How to tape a sprained finger

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If a finger is sprained or overstretched, you can support the affected finger with kinesiology tape by immobilising it slightly. The tape will help to reduce inflammation, and provide support and compression to the affected area. When applying the kinesiology tape, it is important to follow the instructions carefully. Once the tape has been applied, it is important to perform light stretches and movement exercises to help restore range of motion. Make sure to discontinue taping if any signs of pain or discomfort are present. If the pain, swelling, and/or restricted mobility persists for more than two days, consult a doctor or therapist.

How to tape a sprained finger

Tips for a good hand taping application:

  • Is the cause of the complaint or pain clear?
  • Check if there any contraindications for not taping.
  • Before you start taping, carefully read the instructions.
  • Choose a colour of tape, any colour that fits your mood!
  • Round of all the edges to prevent peeling.
  • Do not stretch the tape at the beginning and the end.
  • Rub the tape well for adhesion. Heat activates the adhesive layer.
  • Showering or swimming is possible, pat the tape dry after it gets wet. Do not rub it hard.
  • It is easier to remove the tape with body or massage oil.
Christina peter

Christina’s advice when taping your hand

In the self-taping instructions, I have chosen taping applications that are easy to apply yourself. In order to make this treatment safe, I give practical tips, which you should take into account before, during and after a tape treatment. They are based on my years of practical experience. If the complaints persist, always consult a therapist or doctor.

Christina Peter, Physiotherapist and Tape Instructor



Number of strips: 2.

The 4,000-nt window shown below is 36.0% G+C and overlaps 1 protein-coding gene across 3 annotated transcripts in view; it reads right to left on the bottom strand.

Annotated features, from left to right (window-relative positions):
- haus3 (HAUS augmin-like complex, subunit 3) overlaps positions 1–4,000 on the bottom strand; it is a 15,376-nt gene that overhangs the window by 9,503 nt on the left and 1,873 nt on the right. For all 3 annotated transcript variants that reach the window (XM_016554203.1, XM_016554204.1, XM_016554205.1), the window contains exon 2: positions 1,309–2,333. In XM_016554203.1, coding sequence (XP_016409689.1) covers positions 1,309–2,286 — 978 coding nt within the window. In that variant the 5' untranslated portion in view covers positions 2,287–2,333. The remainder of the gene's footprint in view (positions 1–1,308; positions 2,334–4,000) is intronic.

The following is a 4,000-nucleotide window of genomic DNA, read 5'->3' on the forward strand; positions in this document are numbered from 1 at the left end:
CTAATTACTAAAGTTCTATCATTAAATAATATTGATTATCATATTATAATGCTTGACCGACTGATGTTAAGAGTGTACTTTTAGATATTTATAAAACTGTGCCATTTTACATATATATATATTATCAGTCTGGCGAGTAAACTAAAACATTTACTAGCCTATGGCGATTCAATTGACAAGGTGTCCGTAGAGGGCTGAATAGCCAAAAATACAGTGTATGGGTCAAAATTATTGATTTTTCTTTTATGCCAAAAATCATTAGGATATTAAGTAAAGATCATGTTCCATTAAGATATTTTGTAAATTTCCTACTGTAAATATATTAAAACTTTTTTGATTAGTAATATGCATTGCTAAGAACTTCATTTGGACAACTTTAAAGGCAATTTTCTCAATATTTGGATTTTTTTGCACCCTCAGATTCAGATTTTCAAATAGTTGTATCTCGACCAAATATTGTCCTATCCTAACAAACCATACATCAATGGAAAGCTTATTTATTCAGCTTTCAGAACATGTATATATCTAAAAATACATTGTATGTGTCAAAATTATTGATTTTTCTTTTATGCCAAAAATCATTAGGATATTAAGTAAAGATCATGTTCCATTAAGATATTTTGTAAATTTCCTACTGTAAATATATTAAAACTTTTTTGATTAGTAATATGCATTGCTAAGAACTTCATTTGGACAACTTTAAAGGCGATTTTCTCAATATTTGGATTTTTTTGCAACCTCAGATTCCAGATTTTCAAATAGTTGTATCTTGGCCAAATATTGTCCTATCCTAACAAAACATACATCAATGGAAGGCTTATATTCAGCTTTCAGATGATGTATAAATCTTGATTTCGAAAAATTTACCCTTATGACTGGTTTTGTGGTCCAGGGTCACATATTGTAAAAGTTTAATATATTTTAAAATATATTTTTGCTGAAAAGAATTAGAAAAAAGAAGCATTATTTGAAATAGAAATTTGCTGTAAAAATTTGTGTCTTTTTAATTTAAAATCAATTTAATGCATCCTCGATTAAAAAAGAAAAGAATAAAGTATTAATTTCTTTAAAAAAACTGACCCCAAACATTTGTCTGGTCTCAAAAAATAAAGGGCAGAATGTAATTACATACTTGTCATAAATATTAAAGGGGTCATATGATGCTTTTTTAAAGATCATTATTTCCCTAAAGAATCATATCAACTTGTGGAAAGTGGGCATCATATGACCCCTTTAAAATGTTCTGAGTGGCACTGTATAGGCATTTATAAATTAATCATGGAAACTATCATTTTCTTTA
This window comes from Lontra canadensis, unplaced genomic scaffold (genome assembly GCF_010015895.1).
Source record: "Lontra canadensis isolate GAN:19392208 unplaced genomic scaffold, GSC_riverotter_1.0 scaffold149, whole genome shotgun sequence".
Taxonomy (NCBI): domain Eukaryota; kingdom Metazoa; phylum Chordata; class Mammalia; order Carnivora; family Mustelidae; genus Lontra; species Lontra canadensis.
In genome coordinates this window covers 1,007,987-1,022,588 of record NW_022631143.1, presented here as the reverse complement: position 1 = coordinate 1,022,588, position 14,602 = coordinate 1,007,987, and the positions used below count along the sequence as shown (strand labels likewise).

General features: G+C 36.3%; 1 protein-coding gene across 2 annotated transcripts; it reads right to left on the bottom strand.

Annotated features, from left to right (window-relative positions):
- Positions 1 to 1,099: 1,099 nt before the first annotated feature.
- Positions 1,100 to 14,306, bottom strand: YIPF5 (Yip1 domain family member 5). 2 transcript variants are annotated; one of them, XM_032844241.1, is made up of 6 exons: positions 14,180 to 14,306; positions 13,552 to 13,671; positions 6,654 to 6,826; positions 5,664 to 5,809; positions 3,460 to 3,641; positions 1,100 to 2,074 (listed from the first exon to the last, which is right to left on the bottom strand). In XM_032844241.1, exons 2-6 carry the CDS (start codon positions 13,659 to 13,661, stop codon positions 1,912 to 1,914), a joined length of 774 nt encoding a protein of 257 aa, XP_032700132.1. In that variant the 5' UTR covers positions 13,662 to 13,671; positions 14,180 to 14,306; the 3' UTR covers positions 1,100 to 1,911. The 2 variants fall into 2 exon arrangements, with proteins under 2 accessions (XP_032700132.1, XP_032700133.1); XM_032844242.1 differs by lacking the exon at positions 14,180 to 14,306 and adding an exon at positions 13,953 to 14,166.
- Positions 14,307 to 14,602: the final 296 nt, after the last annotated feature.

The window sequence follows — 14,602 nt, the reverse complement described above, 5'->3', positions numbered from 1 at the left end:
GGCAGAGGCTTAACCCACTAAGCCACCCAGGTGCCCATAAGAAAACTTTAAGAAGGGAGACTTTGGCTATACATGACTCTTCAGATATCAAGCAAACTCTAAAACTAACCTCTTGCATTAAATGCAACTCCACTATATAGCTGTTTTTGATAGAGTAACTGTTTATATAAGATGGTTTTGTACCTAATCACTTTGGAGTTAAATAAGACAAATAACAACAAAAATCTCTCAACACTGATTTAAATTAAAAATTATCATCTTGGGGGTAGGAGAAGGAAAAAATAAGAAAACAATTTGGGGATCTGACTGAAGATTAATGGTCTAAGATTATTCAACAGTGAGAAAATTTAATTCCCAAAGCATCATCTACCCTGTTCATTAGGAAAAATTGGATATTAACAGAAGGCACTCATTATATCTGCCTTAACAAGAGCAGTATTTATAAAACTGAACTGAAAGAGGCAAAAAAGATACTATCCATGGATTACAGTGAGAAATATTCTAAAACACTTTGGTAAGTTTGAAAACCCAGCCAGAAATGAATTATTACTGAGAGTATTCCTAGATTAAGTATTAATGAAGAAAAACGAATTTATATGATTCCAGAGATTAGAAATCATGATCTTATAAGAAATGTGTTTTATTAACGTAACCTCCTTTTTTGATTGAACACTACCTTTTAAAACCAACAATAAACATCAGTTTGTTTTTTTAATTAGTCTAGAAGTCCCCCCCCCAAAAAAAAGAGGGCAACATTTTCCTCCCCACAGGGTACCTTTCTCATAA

Technique: muscle technique (considerable stretch).

Measuring and cutting the tape

  1. Sit at a table and measure the tapes from the tip of the finger to the wrist.
  2. To make the tapes fit, cut the strips of tape lengthwise. The first tape should be about 1 cm wide and the second tape should measure about 2.5 cm wide, depending on the width of the affected finger.


Applying the tape

Step 1:

how to tape a sprained finger 2 - THYSOL Australia

Step 2:

how to tape a sprained finger 3 - THYSOL Australia

Step 3:

how to tape a sprained finger 4 - THYSOL Australia

Step 4:

how to tape a sprained finger 5 - THYSOL Australia

Step 5:

how to tape a sprained finger 6 - THYSOL Australia

  1. Place the base of the first tape on the tip of the finger (fingernail), without stretching, and tape it in place.
  2. After the base has been attached, pull the tape with a considerable stretch towards the palm of the hand. Attach the end piece of the tape there and then stretch the finger.
  3. Rub the tape on well.
  4. To reinforce the first tape, use the second tape for additional anchoring. Do not use a stretch. Stick the base to the back of the hand and lead the tape to the palm. Rub the tape firmly.

Learn how to tape

Want to learn how to apply tape yourself*? We have created the ultimate guide for that! This helpful guide contains:

  • 30 taping instructions for common injuries that taping can help you with
  • 176 pages of clear written instructions
  • 200 step-by-step instructions accompanied by photo’s, illustrations and scannable video’s through QR codes

What are you waiting for? Order your copy today!

*This book is intended for people who want to tape an injury or complaint themselves. If uncertain about the complaint, consult a physiotherapist.

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Who are we?
THYSOL is the manufacturer of the kinesiology tape brand CureTape. As CureTape, we have been training and supplying professionals for almost 25 years. And consumers now know how to find us too! By manufacturing all our tapes in our own factory, we can guarantee the best quality!

Please note that the indicated tape applications and information on our website about the possibilities with kinesiology tape have not yet been scientifically proven. The statements and examples mentioned are based on long-term experiences of patients and trained therapists.

Contraindications not to tape: pregnancy, open wounds, broken bones, unexplained complaints, allergies and skin diseases, use of medication such as blood thinners, thrombosis and fever. Always apply tape in consultation with a specialist.